Filed: May 28, 2015
Opinion by Hotten, J.
Holding: An automobile dealer may charge and retain an electronic titling fee and not violate the Credit Grantor Closed End Credit provisions of the Commercial Law Article.
Facts: Appellee alleged an automobile dealer violated the Maryland Closed End Credit Grantor Law (the “CLEC”) of Sections 12-1001 et. seq. of the Commercial Law Article, which “governs closed end credit transactions and regulates interest rates, charges, default and other aspects of a credit transaction,” when it collected an electronic titling fee. The dealer argued that Section 13-601 of the Transportation Article permits an automobile dealer to collect the electronic titling fee upon issuing permanent registration plates. The Court found the provisions of the Commercial Law Article and the Transportation Article to be in conflict with one another.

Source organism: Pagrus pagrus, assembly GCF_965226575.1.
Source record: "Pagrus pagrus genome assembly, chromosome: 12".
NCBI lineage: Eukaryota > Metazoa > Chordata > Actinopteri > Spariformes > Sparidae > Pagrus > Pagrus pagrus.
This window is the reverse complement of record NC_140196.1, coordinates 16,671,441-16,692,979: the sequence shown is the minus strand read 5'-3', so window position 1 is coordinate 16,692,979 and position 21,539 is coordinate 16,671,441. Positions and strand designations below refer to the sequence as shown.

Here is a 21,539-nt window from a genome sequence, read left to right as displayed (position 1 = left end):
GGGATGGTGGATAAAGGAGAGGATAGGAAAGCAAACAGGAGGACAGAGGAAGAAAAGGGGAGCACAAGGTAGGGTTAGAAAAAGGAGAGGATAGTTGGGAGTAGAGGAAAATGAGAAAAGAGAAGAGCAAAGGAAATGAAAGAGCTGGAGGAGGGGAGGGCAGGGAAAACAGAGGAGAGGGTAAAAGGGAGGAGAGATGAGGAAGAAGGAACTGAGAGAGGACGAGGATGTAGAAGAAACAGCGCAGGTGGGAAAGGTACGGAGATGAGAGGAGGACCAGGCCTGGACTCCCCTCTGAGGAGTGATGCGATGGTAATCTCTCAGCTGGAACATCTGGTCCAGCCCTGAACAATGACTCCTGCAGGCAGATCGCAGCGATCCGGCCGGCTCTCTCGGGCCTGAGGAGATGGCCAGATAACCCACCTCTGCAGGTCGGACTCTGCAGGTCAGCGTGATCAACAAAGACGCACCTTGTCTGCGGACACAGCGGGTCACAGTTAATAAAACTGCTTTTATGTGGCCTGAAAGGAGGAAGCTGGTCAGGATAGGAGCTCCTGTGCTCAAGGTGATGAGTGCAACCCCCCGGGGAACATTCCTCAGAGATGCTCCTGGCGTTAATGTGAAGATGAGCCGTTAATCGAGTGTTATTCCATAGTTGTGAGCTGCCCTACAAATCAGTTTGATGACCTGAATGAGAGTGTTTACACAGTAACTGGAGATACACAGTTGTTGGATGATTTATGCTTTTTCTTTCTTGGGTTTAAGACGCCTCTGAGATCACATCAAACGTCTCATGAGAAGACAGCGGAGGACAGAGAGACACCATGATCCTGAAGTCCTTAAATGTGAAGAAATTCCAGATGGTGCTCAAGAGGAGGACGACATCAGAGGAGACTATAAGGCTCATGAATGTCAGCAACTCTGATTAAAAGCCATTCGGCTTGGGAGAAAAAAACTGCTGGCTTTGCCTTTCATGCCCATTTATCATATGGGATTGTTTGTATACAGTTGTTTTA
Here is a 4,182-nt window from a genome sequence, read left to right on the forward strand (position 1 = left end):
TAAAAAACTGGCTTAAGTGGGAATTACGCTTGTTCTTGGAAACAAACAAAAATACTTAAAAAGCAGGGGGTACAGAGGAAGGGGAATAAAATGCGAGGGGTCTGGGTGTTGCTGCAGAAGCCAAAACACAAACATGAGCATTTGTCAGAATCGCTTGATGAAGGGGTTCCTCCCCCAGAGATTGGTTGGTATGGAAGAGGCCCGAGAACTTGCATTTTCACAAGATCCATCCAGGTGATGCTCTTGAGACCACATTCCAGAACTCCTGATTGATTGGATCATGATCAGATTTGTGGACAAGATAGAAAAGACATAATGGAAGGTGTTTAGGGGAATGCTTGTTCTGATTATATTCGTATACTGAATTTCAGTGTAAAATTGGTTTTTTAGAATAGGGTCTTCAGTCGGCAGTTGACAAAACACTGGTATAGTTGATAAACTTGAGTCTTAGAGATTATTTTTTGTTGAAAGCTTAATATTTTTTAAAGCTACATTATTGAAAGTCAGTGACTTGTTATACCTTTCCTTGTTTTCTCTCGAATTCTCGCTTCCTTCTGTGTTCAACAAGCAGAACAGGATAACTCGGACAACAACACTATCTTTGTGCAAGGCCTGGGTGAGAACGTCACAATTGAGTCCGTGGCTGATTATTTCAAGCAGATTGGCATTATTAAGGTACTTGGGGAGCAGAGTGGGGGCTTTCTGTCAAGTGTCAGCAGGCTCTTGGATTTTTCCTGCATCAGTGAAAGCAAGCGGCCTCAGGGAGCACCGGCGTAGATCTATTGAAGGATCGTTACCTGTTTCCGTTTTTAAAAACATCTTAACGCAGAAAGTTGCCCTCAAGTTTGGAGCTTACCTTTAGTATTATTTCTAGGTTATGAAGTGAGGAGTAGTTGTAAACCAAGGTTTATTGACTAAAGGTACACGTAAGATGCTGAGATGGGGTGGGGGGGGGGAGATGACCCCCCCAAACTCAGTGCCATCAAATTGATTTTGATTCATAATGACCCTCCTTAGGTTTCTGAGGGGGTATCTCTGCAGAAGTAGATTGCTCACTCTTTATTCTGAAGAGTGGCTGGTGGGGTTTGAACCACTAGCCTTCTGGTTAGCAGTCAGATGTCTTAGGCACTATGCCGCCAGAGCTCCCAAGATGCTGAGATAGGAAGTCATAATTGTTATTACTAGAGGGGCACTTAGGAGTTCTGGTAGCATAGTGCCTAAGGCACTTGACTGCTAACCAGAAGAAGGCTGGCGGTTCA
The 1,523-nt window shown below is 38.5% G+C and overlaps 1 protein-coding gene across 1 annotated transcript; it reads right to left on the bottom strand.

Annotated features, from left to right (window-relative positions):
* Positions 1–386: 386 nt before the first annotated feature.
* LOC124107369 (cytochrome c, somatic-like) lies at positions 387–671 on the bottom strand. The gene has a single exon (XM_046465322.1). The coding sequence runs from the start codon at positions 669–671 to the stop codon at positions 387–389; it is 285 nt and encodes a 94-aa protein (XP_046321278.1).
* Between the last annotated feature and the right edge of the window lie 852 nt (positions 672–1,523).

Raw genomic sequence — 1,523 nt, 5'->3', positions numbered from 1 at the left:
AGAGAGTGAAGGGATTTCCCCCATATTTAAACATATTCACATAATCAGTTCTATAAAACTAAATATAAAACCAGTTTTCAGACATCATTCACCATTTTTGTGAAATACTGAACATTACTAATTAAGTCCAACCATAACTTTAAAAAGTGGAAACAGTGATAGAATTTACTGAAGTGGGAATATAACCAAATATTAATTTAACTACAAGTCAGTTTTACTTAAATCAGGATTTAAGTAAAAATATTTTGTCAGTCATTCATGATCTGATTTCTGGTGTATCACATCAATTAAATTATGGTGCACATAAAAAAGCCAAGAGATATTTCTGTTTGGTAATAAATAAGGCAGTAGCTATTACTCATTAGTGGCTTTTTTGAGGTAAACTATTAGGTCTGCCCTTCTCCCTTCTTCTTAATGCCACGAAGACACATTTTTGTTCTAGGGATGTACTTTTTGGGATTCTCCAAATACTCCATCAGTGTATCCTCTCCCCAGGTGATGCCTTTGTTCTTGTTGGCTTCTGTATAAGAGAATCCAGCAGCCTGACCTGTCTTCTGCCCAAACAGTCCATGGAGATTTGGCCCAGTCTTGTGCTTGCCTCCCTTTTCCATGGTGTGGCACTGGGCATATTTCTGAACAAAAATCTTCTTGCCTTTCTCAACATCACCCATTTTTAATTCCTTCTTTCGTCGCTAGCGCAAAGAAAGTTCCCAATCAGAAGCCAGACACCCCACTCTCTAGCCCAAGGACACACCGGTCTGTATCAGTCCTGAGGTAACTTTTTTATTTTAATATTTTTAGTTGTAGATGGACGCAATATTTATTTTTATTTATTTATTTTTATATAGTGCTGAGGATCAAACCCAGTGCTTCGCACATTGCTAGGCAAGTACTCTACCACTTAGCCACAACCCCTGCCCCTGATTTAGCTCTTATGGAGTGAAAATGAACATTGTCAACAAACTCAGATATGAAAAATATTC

Analysis: The Court discussed several principles of statutory construction when the plain language of statutes renders a conflict, including (i) an analysis of the context and legislative history of both statutes, (ii) the precedence of a more recent statute over an earlier statute and (iii) the well-established principle that a more specific enactment governs a more general statute.
The Court reviewed a prior case interpreting the CLEC and the General Assembly’s response to the case, concluding that the General Assembly’s goal was to “create certainty in credit contracts” and allow a credit grantor to opt into one particular credit transaction statute while still allowing other Maryland laws and regulations to apply. The Court found the Transportation Article to contain more specific language because it specifically refers to the fee associated with electronic registration while the CLEC refers to “reasonable” fees. Further, the electronic titling fee provision of the Transportation Article was enacted a decade after the CLEC.
The Court found the electronic titling fee to be an exception to CLEC and noted the consistency of this finding with prior interpretations of the Attorney General’s office.
The full opinion is available in PDF.